Pulmonary alveolar microlithiasis (PAM) is a genetic lung disorder that is characterized by the accumulation of calcium phosphate deposits in the alveolar spaces of the lung. PAM is discovered incidentally on radiographs performed for other purposes, and the typical disease course is characterized by slowly progressive respiratory failure over decades. Treatment remains supportive. A 62-year-old woman presented in the emergency department with dyspnoea and fatigue. On physical examination she had crackles on pulmonary auscultation and digital clubbing. A CT scan of the chest showed multiple high-density areas throughout the lung parenchyma, suggesting the presence of alveolar microlithiasis. This CT finding is the typical radiological presentation of PAM, while the hallmark presentation is clinical–radiological dissociation.
Pulmonary alveolar microlithiasis, parenchymal calcification, clinical–radiological dissociation
We describe a patient with pulmonary alveolar microlithiasis who presented with progressive dyspnoea and fatigue and was diagnosed based on typical imaging findings.
A 62-year-old woman, a non-smoker with a previous history of restrictive pulmonary pathology, was admitted in the emergency department with progressive dyspnoea and fatigue on medium effort. She denied fever, dry cough and chest pain. On physical examination, she was found to be asthenic and hypoxaemic with SpO2 of 82% on room air that improved to 94% on 3 l/min nasal O2. Bilateral crackles were noted on pulmonary auscultation together with finger clubbing. Routine biochemistry including serum calcium and phosphorus were normal. Chest radiography showed diffuse bilateral infiltrates (Fig. 1). A chest computed tomography (CT) scan showed multiple high-density areas throughout the lung parenchyma, suggesting the presence of alveolar microlithiasis (Fig. 2). These finding were deemed adequate to establish a diagnosis of pulmonary alveolar microlithiasis (PAM). The patient was discharged with supplemental oxygen and was referred for a lung transplant consultation.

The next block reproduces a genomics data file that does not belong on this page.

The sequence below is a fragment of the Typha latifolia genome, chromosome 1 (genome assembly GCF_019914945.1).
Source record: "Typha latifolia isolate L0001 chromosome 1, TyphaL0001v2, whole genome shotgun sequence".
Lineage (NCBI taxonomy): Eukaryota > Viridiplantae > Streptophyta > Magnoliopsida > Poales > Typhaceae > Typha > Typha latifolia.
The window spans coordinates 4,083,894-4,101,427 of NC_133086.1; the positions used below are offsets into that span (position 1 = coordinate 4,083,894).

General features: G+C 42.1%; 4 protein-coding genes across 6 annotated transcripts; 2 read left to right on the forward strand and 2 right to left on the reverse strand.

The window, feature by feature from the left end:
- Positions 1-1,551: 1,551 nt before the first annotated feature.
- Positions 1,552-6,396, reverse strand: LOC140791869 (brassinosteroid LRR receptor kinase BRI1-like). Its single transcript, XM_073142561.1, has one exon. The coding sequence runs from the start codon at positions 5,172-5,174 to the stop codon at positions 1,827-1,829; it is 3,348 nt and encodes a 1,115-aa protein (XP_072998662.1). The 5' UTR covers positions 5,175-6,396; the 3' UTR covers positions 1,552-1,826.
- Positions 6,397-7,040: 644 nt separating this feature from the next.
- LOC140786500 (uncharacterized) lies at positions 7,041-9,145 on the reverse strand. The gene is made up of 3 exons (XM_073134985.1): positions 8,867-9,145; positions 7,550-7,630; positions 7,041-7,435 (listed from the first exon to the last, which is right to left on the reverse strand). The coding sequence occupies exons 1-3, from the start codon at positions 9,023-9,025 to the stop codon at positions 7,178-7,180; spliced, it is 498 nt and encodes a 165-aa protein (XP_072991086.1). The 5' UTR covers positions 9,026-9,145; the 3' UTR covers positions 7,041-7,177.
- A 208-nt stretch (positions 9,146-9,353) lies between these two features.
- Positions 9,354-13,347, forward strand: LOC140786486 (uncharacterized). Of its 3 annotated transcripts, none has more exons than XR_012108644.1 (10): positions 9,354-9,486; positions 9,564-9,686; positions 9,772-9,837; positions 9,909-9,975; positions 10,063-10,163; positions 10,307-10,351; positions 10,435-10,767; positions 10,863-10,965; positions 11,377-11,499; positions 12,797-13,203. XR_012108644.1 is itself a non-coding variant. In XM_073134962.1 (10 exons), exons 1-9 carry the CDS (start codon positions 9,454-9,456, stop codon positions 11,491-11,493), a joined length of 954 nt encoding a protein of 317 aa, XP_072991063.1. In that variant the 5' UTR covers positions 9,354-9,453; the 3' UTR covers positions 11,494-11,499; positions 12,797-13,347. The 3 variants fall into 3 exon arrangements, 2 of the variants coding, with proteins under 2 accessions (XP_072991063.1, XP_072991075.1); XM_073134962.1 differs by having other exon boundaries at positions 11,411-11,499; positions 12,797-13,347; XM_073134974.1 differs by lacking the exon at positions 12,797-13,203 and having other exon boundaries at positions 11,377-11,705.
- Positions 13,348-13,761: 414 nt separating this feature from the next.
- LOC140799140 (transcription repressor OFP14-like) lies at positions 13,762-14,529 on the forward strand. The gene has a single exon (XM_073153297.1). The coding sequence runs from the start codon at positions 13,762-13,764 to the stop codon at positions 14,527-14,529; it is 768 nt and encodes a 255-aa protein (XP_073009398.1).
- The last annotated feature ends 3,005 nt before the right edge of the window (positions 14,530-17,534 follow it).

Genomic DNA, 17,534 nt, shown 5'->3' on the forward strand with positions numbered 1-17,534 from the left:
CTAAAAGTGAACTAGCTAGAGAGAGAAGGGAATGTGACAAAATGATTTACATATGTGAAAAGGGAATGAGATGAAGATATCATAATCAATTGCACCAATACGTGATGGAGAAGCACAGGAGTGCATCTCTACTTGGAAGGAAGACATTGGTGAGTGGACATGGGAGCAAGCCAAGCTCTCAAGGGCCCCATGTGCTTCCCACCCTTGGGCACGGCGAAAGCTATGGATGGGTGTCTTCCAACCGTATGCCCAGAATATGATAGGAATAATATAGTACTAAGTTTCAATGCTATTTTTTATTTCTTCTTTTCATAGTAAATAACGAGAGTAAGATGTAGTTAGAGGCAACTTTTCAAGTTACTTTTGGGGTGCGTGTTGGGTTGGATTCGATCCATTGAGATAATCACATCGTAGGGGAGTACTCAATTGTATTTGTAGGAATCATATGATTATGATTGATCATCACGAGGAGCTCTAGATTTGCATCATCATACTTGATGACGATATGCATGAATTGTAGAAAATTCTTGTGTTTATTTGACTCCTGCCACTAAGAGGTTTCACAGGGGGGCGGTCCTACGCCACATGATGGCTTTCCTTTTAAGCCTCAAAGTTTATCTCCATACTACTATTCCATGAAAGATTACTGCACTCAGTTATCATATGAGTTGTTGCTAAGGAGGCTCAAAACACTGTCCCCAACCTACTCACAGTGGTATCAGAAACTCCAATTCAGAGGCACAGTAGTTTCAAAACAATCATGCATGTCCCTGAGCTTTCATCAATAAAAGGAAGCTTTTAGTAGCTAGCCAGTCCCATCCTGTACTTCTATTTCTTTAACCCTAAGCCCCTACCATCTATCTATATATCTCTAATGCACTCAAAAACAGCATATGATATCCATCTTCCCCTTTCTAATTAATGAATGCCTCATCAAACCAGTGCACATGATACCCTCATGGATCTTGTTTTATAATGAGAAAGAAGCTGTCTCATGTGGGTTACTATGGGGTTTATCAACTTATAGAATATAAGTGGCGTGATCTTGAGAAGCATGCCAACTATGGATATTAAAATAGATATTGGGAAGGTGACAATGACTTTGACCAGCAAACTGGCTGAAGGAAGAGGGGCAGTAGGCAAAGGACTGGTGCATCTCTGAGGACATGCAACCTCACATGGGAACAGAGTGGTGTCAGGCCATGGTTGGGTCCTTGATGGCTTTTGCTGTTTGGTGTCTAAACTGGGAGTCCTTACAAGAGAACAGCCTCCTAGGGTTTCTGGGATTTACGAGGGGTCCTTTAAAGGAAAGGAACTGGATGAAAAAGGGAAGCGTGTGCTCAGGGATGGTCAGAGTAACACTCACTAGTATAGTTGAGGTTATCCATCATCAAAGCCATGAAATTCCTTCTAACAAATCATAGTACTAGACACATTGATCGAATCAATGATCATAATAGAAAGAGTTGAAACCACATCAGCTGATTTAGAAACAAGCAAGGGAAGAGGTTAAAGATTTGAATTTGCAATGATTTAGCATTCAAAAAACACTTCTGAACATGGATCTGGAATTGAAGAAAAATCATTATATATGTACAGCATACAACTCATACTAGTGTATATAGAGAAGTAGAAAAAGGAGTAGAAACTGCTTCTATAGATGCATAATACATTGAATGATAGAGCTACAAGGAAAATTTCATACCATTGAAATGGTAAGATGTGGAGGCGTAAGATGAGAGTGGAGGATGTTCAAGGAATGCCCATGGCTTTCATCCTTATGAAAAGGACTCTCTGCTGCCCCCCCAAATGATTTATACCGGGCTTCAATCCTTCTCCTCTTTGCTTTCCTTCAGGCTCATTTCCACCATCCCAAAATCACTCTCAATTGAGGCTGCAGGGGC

Figure 1. Chest x-ray showing diffuse bilateral infiltrates
Figure 2. Chest CT scan showing bilateral diffuse intra-alveolar calcification: (A) axial view; (B) coronal view
PAM is a rare hereditary parenchymal lung disease characterized by the accumulation of calcium phosphate microliths in the alveoli [1-5]. A mutation in the SLC34A2 (solute carrier family 34 member 2) gene located on chromosome 4p15.2 produces a defective sodium-phosphate cotransporter in alveolar epithelial type 2 cells, making these cells unable to clear phosphorus released during recycling of surfactant [1-5]. Fewer than 1200 such cases have been reported globally [2, 3, 5]. This disease is typically diagnosed between 30 and 50 years of age [3, 4] and shows a slight female predominance, commonly in Asian and European populations .
Patients with PAM may initially be asymptomatic and are discovered incidentally after careful radiological examination for another medical purpose [2-5]. In symptomatic patients, shortness of breath is the most common symptom, as in the present case, followed by a dry cough, chest pain and asthenia [3,4]. Severe progressive disease may lead to respiratory failure .
A chest high-resolution CT scan shows numerous sandstorm-like intra-alveolar calcifications (microliths) throughout the lungs with pleural and peri-bronchial distribution, along with ground-glass opacities. The classic ‘sandstorm’ appearance with predominance in the middle and especially the lower lung areas, is the typical radiological presentation of PAM .
The key to diagnosis of this disease is clinical–radiological dissociation, as symptoms are less severe than suggested by imaging findings [2-5]. There is no known effective therapy and treatment remains mainly supportive [2, 3]. Long-term oxygen therapy is required for hypoxaemia and chronic respiratory failure [2, 4].
For patients with end-stage PAM disease, lung transplantation is the only definitive treatment [2, 3].
We describe a clinical case of PAM, which is a rare disease. Patients with PAM can be clinically asymptomatic or may present with non-specific signs and symptoms. A chest CT scan reveals bilateral sandstorm intra-alveolar calcifications. The disease cannot be cured, so treatment is supportive. Progressive disease may result in respiratory failure. Lung transplantation remains the only definitive treatment.